Mr. Petersen would also bar parents from adding family money to a voucher, should tuition exceed the voucher. He fears such “ ‘topping up’ ... opens the way to vast inequality in voucher-supported private education.”
His second point has appeal. Who could favor inequality? But consider this more deeply. The Children’s Scholarship Fund, a privately funded scholarship program for low-income children (1.3 million applicants for 40,000 scholarships) knows that parental involvement is critical to a child’s success in school. What better way to encourage parental involvement than to let parents choose their children’s schools, then ask them to “buy into” that decision, even with a token amount? The Children’s Scholarship Fund pays a maximum of 75 percent of the tuition.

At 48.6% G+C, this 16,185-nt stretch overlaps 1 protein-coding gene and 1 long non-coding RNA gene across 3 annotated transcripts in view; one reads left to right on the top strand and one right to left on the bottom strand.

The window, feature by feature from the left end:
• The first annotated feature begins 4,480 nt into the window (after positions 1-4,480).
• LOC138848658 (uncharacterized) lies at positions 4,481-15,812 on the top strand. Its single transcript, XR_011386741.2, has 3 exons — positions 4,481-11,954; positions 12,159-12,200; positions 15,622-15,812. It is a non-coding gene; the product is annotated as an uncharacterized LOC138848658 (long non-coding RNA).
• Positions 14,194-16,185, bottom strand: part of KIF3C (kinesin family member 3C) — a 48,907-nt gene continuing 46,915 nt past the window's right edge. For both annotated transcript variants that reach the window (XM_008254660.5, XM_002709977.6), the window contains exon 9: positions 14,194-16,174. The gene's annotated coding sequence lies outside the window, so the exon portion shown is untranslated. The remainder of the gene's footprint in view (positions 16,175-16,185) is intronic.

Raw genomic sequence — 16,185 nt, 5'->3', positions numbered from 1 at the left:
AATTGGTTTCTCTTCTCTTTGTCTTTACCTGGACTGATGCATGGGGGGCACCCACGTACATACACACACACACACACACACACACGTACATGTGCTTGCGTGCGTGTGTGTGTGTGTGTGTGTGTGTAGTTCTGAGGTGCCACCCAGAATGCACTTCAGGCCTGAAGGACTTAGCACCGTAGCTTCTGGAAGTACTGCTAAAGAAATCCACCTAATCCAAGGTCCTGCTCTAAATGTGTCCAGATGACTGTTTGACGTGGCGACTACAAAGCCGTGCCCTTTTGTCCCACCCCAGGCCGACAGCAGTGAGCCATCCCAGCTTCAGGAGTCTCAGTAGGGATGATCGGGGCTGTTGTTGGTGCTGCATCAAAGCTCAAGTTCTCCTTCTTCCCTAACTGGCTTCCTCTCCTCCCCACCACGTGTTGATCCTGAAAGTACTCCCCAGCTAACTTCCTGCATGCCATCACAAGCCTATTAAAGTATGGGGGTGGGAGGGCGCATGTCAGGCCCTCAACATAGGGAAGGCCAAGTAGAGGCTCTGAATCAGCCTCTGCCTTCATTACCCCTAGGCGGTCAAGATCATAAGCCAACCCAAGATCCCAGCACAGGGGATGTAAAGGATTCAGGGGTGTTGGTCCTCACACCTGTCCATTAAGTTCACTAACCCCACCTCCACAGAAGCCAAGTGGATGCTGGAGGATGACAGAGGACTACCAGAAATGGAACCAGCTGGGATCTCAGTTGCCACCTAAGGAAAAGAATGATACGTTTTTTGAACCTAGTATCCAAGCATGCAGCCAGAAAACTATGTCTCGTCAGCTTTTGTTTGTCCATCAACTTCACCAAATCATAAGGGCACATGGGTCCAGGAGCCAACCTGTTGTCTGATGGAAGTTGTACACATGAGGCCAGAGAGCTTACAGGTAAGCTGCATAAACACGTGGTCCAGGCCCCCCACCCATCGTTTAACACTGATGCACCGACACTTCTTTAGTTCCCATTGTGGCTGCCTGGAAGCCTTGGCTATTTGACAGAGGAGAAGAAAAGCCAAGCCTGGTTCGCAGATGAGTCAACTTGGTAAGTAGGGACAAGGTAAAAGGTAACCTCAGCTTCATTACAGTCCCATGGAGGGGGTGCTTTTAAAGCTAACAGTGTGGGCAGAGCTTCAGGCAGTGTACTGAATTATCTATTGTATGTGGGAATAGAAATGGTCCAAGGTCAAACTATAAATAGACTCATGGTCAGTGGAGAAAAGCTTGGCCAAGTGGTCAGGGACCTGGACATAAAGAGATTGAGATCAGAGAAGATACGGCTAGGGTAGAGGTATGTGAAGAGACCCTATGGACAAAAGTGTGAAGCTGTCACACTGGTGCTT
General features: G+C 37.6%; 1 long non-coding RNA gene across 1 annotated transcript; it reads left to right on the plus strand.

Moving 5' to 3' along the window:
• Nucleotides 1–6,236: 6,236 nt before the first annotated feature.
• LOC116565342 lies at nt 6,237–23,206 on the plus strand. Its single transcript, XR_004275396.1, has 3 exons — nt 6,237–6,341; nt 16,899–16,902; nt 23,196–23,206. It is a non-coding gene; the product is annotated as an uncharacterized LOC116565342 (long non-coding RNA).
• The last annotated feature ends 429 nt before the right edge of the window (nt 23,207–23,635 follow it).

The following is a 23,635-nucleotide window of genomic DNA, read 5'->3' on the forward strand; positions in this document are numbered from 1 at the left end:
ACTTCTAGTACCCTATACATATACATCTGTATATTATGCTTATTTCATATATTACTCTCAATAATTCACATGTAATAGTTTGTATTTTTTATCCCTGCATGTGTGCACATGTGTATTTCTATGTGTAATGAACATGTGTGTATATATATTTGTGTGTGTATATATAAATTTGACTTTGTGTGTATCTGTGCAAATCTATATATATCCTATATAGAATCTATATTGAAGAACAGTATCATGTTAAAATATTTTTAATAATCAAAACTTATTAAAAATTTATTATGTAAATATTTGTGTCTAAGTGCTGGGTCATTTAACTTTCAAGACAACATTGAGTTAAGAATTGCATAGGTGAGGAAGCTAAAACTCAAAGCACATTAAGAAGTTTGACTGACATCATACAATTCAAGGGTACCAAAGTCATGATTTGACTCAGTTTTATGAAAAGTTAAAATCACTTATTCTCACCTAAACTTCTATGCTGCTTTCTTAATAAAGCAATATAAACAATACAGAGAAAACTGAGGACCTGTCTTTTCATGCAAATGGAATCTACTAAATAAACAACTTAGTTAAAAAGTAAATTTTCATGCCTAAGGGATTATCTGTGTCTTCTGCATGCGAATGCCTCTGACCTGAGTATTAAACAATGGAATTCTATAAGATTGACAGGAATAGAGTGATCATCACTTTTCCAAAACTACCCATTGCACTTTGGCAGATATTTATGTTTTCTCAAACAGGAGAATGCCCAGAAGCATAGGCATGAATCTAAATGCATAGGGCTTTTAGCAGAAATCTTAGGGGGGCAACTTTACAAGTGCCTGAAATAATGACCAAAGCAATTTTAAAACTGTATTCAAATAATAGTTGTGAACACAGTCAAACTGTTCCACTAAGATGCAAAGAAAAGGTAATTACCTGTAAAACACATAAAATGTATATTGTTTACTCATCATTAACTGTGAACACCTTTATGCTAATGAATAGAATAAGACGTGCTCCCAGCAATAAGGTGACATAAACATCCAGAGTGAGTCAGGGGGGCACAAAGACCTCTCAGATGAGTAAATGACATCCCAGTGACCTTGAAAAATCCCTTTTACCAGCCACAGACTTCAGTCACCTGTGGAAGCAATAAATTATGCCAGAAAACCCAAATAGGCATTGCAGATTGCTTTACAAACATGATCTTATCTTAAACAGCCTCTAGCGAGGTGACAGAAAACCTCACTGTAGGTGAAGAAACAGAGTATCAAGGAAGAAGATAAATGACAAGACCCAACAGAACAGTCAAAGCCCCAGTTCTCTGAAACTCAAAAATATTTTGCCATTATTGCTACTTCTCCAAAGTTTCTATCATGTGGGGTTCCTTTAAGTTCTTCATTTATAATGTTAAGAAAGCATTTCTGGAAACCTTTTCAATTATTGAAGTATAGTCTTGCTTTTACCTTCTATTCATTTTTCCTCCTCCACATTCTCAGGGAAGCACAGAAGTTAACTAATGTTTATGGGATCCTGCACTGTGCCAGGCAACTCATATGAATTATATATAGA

Let’s look at the rules for special education. But let’s look beyond surface appeal to what is in the best interests of children.
Retired New York Public School Teacher
To the Editor:
Far from being a “toxin that infects our nation’s educational system,” as Clint Bolick claims in his Commentary, the Individuals with Disabilities Education Act is an educational lifesaver for millions of children with disabilities. The 20th Annual Report to Congress states that in the past decade, the number of students with disabilities who graduate from high school has increased by more than 30 percent, while the number of students with disabilities going into postsecondary education has doubled.
Further, studies show that special education instructional strategies are highly effective. The Texas Schools Microdata Panel, for example, found that special education programs have a significantly beneficial effect on performance in math and reading.